Iraqi PM Says Won’t Run in Upcoming Elections

Iraq's Prime Minister Mustafa al-Kadhimi listens during a meeting with then-US President Donald Trump in the Oval Office at the White House in Washington, US, August 20, 2020. (Reuters)
Iraq's Prime Minister Mustafa al-Kadhimi listens during a meeting with then-US President Donald Trump in the Oval Office at the White House in Washington, US, August 20, 2020. (Reuters)
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Iraqi PM Says Won’t Run in Upcoming Elections

Iraq's Prime Minister Mustafa al-Kadhimi listens during a meeting with then-US President Donald Trump in the Oval Office at the White House in Washington, US, August 20, 2020. (Reuters)
Iraq's Prime Minister Mustafa al-Kadhimi listens during a meeting with then-US President Donald Trump in the Oval Office at the White House in Washington, US, August 20, 2020. (Reuters)

Iraqi Prime Minister Mustafa al-Kadhimi, who started the second year of his first tenure that was extended to another six months, denied that he has been pressured by cleric Moqtada al-Sadr to not run in the upcoming parliamentary elections.

While a second term of four years depends on the results of the upcoming elections, scheduled for June 10, Kadhimi confirmed during a television interview with a number of Iraqi satellite channels that he will not run in the polls.

More than 3,000 candidates will participate in the early elections, compared to around 7,000 contenders in 2018. Political observers attributed the drop to the new electoral law, which does not allow multiple nominees to compete in one district.

While the number of candidates and parties has decreased, observers note that the elections will witness a high turnout despite boycott calls by the new political movement, known as the October Forces, in wake of the recent assassination of civilian activist Ihab al-Wazni in Karbala.

During the interview, the premier said he had taken his decision against running in the polls since the first day when the government was formed. He also denied reports that the leader of the Sadrist movement, Moqtada al-Sadr, has exerted pressure on him in this regard.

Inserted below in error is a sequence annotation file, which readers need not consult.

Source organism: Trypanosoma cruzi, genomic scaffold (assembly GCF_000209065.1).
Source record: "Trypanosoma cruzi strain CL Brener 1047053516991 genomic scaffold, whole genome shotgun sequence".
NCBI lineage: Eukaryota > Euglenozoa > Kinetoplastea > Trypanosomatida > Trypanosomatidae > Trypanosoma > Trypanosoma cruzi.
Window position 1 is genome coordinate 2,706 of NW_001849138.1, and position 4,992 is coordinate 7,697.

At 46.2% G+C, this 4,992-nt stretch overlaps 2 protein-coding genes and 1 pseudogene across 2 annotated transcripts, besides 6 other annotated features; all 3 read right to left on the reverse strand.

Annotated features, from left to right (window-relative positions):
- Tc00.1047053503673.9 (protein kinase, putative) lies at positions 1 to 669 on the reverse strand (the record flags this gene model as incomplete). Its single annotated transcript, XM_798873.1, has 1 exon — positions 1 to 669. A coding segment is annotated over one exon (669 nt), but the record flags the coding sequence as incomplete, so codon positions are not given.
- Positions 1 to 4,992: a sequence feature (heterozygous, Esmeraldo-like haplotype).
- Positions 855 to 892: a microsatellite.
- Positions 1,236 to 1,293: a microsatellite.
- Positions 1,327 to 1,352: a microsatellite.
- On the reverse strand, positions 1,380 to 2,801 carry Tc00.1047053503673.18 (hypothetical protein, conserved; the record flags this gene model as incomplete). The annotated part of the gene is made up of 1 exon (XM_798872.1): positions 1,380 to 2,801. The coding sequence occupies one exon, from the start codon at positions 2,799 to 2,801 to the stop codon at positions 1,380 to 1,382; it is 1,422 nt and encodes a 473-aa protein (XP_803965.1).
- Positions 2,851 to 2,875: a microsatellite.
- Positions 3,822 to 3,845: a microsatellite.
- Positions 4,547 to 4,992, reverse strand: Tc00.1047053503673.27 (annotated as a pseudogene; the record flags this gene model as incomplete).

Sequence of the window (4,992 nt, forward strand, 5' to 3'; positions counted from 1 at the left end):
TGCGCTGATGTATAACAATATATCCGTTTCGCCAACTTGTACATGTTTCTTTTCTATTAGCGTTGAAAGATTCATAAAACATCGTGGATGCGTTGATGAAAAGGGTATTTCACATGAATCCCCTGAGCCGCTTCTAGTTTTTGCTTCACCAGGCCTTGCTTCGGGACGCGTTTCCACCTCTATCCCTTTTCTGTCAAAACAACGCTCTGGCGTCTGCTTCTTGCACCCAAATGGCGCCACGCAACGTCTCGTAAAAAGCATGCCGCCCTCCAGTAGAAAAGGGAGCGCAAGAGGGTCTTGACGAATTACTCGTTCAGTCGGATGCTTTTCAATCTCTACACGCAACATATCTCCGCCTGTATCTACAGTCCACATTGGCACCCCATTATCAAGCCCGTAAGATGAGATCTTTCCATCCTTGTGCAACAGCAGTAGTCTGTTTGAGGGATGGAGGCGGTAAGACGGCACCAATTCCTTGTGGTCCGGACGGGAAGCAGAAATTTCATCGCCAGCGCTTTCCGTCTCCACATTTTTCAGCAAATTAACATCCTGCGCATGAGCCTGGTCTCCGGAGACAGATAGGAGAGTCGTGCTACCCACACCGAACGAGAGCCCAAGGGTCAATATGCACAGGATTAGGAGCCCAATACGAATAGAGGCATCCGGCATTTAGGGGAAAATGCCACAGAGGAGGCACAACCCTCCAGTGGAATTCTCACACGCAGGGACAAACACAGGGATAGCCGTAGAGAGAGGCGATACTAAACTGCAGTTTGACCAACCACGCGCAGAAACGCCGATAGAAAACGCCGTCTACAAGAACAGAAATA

Kadhimi stressed that his country was “trying today to restore its international reputation. We reject all forms of political influence by any side.”

On the assassination of al-Wazni, he said: “If we want to build a real Iraq, weapons must be solely under the state’s authority.”

He vowed that the country would confront all attempts that threaten it.

Kadhimi renewed his accusations against parties trying to “exploit the weapons that fought ISIS under various pretexts,” revealing that some “gangs have infiltrated our security apparatus, especially the Ministry of Interior.”

On relations with the Kurdistan region, the PM said: “Unprecedented security coordination between Baghdad and Erbil is underway. It will help end terrorist attacks in the disputed areas and the regions witnessing security vacuum.”

He also expressed confidence that the regional government would cooperate with Baghdad’s proposals in this regard.



Israel Strikes Gaza, Yemen, Lebanon Foes after Attacks

Smoke rises from a building hit by an Israeli strike in Nuseirat in the central Gaza Strip on July 20, 2024, amid the ongoing conflict between Israel and the Palestinian group Hamas. (Photo by Eyad BABA / AFP)
Smoke rises from a building hit by an Israeli strike in Nuseirat in the central Gaza Strip on July 20, 2024, amid the ongoing conflict between Israel and the Palestinian group Hamas. (Photo by Eyad BABA / AFP)